Vetrofond Strawberry Sweet is an oddlot glass, which is no longer produced. I don’t know how I did it, but I have almost three pounds of this colour. The rods are an opaque ruddy pink, with a core of lime yellow glass. This means the rods will melt into a mix which can lightly streak, depending on how much heat used. The rods are very smooth to the touch and melt easily. This glass will ping or crack if you do not pre-warm the rod in the top of your flame properly. It is fairly forgiving but shoving it straight into the flame will certainly cause issues. The picture of the rods below look very pink, which is not usually how Strawberry Sweet looks in rod form but it does look better in natural sunlight.
I couldn’t get Strawberry Sweet to scum or burn. Strawberry Sweet is a striking colour, so it looks brighter than the rod colour when it has been fully struck. Fully struck Strawberry Sweet without a clear encasement over the top looks brownish when made into an opaque bead. Fully struck and used as surface decoration only (pulled into stringers and small dots) Strawberry sweet looks like the colour of very ripe strawberries. So it’s a good name for it.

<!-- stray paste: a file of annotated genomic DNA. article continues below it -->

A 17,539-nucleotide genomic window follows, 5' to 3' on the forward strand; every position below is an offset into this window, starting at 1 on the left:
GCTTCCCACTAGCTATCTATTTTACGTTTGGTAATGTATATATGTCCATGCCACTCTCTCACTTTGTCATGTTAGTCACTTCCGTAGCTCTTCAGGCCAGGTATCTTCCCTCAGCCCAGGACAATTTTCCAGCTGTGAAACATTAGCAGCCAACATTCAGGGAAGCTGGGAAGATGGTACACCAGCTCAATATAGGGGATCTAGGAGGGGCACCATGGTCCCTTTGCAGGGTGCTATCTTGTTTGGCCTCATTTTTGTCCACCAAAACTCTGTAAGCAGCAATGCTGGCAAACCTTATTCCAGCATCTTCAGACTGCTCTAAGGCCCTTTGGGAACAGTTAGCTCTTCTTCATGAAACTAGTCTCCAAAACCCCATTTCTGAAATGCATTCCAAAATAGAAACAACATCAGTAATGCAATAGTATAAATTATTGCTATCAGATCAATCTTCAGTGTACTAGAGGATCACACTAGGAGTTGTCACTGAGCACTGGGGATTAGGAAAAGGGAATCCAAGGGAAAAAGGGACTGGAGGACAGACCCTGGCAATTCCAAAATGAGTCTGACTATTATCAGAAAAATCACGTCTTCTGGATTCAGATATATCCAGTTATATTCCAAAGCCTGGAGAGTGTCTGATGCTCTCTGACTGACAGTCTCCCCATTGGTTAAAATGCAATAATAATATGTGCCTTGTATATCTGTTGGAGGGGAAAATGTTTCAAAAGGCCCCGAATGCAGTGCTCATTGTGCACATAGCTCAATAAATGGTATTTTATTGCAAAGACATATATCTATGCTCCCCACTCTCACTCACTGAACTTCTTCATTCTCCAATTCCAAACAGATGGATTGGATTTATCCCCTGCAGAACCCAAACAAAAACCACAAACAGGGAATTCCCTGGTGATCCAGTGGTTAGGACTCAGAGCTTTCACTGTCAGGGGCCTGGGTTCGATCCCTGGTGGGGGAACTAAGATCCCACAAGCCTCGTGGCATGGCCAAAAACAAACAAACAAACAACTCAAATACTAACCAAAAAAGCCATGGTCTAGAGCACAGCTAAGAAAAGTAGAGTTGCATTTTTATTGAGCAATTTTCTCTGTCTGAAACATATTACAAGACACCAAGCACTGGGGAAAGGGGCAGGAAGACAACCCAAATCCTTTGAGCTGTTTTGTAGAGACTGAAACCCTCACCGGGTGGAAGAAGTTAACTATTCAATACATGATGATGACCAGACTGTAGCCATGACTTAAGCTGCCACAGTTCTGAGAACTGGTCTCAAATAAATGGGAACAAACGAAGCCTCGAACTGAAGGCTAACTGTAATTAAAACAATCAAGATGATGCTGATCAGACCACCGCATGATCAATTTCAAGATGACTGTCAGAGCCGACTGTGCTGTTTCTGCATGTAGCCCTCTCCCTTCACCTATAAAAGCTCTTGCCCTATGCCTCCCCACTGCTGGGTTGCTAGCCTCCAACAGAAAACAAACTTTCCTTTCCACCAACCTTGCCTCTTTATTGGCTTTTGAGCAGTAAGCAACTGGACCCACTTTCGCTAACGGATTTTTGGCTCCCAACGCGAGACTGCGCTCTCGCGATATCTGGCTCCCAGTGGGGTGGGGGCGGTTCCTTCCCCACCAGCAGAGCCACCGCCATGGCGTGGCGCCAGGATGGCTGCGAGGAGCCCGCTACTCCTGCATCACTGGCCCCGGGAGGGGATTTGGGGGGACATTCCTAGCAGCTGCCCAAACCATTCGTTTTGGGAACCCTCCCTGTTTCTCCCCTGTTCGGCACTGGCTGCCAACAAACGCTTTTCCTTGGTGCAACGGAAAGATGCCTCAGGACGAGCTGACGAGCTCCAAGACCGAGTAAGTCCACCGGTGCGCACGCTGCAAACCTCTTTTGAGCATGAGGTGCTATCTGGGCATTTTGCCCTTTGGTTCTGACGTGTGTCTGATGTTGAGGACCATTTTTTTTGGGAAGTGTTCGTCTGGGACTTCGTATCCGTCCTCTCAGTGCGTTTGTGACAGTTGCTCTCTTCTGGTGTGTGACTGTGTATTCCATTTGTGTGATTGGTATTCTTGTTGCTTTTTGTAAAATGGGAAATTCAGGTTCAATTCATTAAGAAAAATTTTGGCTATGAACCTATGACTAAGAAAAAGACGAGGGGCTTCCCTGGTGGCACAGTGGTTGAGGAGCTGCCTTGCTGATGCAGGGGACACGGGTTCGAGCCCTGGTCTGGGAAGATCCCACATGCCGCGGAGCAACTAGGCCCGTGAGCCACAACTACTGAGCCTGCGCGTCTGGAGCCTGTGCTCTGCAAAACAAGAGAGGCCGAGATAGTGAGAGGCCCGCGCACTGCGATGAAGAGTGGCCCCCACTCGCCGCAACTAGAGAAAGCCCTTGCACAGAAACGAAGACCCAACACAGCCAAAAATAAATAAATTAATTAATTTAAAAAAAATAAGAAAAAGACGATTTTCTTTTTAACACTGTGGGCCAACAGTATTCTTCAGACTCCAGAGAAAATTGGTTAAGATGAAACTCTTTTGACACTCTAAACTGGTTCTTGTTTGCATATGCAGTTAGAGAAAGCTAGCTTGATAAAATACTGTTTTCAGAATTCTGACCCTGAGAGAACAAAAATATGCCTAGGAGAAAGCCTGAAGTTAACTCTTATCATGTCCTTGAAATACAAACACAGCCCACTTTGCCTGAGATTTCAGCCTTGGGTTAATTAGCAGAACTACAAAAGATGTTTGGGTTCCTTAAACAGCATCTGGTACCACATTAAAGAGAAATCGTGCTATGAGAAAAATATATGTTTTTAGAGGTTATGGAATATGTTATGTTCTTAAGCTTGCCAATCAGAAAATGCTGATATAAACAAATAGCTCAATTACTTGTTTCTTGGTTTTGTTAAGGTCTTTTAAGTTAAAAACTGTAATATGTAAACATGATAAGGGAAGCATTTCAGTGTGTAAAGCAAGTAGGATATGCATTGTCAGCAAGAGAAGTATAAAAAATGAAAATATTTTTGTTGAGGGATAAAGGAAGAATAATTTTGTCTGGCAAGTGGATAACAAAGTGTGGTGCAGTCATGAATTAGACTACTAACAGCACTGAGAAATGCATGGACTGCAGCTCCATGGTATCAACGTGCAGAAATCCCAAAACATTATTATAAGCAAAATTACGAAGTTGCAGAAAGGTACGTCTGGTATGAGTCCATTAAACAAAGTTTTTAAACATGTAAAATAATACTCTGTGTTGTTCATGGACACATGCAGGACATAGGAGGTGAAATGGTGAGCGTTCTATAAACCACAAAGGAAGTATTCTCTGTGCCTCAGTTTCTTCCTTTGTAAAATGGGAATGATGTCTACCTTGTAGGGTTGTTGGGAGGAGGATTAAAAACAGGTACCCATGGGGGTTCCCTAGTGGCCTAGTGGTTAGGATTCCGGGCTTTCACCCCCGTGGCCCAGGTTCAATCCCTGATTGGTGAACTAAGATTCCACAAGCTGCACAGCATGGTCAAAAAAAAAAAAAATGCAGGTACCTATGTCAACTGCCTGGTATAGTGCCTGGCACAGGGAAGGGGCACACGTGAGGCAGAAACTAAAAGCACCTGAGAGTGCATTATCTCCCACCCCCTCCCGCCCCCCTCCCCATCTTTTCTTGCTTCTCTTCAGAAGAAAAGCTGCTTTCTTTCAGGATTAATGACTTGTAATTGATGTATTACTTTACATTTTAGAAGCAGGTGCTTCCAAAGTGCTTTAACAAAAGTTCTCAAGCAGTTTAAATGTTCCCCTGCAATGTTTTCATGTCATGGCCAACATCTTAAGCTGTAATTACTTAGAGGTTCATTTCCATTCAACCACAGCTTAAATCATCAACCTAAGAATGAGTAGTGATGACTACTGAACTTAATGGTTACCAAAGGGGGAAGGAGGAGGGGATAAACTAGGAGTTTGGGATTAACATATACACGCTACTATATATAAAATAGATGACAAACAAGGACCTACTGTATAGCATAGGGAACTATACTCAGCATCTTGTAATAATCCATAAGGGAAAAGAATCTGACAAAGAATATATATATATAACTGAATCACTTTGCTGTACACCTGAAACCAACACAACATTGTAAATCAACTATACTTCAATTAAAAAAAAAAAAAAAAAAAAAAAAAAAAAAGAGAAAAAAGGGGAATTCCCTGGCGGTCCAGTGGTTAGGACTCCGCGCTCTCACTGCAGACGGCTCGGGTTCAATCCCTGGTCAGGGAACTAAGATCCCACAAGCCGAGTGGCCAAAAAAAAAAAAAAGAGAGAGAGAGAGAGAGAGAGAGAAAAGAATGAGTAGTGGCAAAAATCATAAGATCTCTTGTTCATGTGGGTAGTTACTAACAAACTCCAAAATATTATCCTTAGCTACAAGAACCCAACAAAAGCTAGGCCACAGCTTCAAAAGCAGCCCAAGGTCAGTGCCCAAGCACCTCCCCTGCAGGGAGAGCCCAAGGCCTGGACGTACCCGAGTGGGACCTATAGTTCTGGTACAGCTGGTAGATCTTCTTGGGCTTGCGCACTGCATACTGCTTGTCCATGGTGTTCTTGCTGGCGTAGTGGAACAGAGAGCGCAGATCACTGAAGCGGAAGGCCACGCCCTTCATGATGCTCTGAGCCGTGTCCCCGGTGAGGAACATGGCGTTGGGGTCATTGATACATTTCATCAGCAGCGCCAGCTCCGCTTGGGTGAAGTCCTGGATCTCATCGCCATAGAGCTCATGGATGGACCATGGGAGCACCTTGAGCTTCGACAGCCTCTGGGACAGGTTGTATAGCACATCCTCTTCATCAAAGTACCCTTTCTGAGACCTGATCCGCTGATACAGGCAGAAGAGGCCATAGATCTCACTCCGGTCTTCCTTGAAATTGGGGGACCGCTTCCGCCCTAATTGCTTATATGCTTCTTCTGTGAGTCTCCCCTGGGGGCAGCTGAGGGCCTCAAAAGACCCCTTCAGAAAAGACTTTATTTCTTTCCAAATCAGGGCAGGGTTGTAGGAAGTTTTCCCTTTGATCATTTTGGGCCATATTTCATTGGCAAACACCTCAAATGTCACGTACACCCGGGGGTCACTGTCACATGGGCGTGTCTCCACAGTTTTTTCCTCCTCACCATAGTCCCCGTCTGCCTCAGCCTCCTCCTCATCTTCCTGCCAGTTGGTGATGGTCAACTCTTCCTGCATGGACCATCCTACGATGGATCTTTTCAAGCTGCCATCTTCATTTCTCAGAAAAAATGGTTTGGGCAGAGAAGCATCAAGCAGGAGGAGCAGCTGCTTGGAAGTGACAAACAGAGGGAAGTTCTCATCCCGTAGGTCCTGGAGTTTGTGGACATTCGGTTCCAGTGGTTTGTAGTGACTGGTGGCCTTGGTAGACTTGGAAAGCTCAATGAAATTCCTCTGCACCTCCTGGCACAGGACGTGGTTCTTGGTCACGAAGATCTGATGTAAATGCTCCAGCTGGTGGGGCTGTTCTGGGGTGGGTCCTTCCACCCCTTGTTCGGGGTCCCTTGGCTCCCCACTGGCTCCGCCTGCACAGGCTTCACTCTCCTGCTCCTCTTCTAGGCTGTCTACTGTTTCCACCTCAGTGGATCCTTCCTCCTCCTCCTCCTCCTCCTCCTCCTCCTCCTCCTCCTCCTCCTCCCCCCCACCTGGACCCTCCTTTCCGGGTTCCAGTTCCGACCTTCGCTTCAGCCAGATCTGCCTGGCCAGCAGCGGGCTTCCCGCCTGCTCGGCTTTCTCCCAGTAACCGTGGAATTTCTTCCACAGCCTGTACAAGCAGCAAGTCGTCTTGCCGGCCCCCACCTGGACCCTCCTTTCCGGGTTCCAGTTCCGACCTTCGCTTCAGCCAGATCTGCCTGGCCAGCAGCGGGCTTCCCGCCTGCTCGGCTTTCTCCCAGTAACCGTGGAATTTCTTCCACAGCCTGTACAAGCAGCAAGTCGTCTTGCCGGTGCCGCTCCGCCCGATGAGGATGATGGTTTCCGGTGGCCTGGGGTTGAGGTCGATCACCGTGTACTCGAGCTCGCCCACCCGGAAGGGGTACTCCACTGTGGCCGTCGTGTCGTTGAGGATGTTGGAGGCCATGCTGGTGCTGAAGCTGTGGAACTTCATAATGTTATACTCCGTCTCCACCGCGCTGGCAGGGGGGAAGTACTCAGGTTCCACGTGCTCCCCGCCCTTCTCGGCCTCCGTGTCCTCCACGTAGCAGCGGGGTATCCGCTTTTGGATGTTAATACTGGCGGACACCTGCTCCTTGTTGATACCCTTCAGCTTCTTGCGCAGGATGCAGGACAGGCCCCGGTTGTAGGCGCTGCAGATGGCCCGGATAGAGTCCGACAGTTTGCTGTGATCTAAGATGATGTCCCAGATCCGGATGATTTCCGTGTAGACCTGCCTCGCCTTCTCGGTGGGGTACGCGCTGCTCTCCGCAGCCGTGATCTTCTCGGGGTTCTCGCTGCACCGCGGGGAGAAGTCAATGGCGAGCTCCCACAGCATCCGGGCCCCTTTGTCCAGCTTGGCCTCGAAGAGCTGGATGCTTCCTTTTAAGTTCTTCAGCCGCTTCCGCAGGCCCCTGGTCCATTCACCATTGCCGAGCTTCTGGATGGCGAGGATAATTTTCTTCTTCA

Strawberry Sweet is very easy to strike and you can strike it as you would any other red or yellow striking glass. Just waft your Strawberry Sweet through a propane rich flame and let the colour bloom before pulling into stringers, or after you have finished surface decoration. My personal favourite is to encase Strawberry Sweet in very hot clear glass and watch the colour bloom into a vibrant pink red, such as in the pictures. I have not noticed any kiln striking with this colour, so it does have to be struck in the flame.
Vetrofond Strawberry Sweet when encased, colour shifts. It can look much paler in fluorescent light and much richer in hue in sunlight. This colour shifting adds depth to designing flowers, as petals have a much more dimensional appearance. It didn’t spread over Effetre Ivory unless it was really heated up to white hot. I saw a small frazzling and fading of the colour when this was done. Unless you’re going for that particular look, I wouldn’t overheat Strawberry Sweet because you can burn out the colour.
I think it’s an excellent glass to use for “antique” inspired beads because it works so well with the ivory, cream, olive and avocado glass colour range. Strawberry Sweet sits perfectly in an Autumn (Fall) colour palette but it’s so bright that it would work equally well with more vivid colours, I really liked it when I paired it with a hand blended mix of purple toned glass (see big round floral bead in the top picture.)